Flash forward several hundred years to what seems to be the late 1800's and the brooding (nobody can brood like Naschy) Waldemar Daninsky is living in the ancestral castle and one day while hunting he shoots what seems to be a wolf, but upon death turns out to be one of the local gypsies  (why a werewolf is out in daylight and dying by a standard bullet is never explained). The gypsies have some sort of link to the past executed Countess Bathroy  and vowing revenge upon Daninsky they initiate a satanic-type ceremony and send a gypsy girl Ilona (Inés Morales - who's also in the interesting and long over due for a decent release THE WITCHES MOUNTAIN from 1973) over to seduce Waldemar.  After a romp in bed with the as it turns out virginal (!) Daninsky she sneaks out, retrieves the skull of a wolf (which had been used in the previous satanic ceremony) and using it to slash him in the chest, it forms a pentagram thereby cursing Daninsky with lycanthropy. This sequence and Ilona's subsequent fleeing and soon after ultimate fate is one of the high points of Naschy's films as its beautifully shot and has a very creepy & darkly perverse atmosphere about it.

    Concurrently an engineer moves into the area with his two daughters - Maria (Maritza Olivares) being the sweet one and Kinga (Fibiola Falcón) being the somewhat "loose" one. Adding to the fun is an escaped mental patient who is killing off local villagers which takes the blame off the by now rampaging werewolf Waldamer. He also begins romance with Maria while fending off the advances of Kinga - with Kinga's attempted nighttime tryst with Waldamer unfortunately occurring on a night of the full moon which leads to the expected ending.
    Although as usual Nacshy's character is not adverse to romance (even if he knows the consequences), buts its interesting to see him here a bit more hesitant around the ladies (even initially spurring the advances of Kinga). As mentioned before the film has a much darker tone then the other films in the series with the villagers mistaken capture and lynching of Waldamer's servant for the crimes being a grisly highlight.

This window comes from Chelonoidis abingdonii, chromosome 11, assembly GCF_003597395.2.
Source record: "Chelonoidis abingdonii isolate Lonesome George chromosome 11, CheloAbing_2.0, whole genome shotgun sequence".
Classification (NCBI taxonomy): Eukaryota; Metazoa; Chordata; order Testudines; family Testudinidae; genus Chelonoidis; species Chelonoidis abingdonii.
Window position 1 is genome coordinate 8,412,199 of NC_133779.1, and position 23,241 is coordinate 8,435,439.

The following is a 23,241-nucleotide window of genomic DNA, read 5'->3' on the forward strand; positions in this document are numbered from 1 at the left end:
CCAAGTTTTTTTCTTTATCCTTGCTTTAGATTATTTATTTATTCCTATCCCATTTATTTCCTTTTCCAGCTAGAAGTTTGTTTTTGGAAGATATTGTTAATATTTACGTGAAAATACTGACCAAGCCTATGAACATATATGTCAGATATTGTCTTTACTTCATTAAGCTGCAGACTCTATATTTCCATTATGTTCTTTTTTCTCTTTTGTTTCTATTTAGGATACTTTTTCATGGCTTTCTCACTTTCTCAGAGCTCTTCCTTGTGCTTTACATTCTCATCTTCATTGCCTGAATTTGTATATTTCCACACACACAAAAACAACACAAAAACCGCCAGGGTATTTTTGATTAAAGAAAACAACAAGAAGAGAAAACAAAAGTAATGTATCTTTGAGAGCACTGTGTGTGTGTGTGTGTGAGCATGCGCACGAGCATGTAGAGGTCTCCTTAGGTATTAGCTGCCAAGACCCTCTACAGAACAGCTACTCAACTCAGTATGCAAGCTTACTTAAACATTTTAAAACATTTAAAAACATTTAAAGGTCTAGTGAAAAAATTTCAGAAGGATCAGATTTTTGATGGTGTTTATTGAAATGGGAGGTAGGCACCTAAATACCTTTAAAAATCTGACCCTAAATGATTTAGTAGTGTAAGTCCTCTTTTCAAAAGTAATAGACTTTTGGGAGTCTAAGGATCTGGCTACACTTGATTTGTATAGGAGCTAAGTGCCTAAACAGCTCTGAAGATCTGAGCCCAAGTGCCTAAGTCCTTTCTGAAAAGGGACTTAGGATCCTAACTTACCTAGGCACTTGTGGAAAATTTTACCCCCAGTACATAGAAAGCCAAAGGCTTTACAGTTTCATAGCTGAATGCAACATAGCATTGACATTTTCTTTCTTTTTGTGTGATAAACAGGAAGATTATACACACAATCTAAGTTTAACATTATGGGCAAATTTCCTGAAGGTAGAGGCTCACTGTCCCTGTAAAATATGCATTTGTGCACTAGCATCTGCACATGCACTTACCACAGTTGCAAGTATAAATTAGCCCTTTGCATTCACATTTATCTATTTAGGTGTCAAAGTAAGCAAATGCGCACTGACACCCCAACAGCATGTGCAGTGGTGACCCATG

The Argentina born León Klimovsky gets the lions share of credit as Naschy's best director, but Aured's four efforts are among the best with HORROR RISES FROM THE TOMB (1973), THE MUMMY'S REVENGE (1973 - and probably one of Naschy's goriest in its uncut form), the excellent Spanish flavored giallo BLUE EYES OF THE BROKEN DOLL (1974) along with CURSE OF THE DEVIL. The cinematography by Francisco Sánchez (who also shot Naschy's VENGEANCE OF THE ZOMBIES, BLUE EYES OF THE BROKEN DOLL, DEVILS POSSESSED & THE MUMMY'S REVENGE along with NIGHT OF THE SEAGULLS & THE DRACULA SAGA is among the best of the series. Because of the period setting the film literally drips Gothic ambiance and is suitably dark & gloomy.
   With two killers on the loose in the forms of both the wolfman and the escaped lunatic and not a lot of excess plot baggage the plot moves at a much quicker pace than the usual Naschy film. Although Naschy himself seems a bit more subdued here, his wolfman is even more athletic then usual, even doing a flying somersault off a second floor stair railing to attack.
    Along with an earlier Anchor Bay release, BCI released this on DVD in their Spanish horror collection. (on a dbl feature with WEREWOLF SHADOW) although initial copies had an audio defect that required an exchange. The print appears to have some lesser quality American titles & a credit sequence grafted on to a very beautiful uncut print with the CURSE OF THE DEVIL re-titling done most likely to tie into the post ROSEMARY"S BABY obsession with the devil in 70's horror cinema.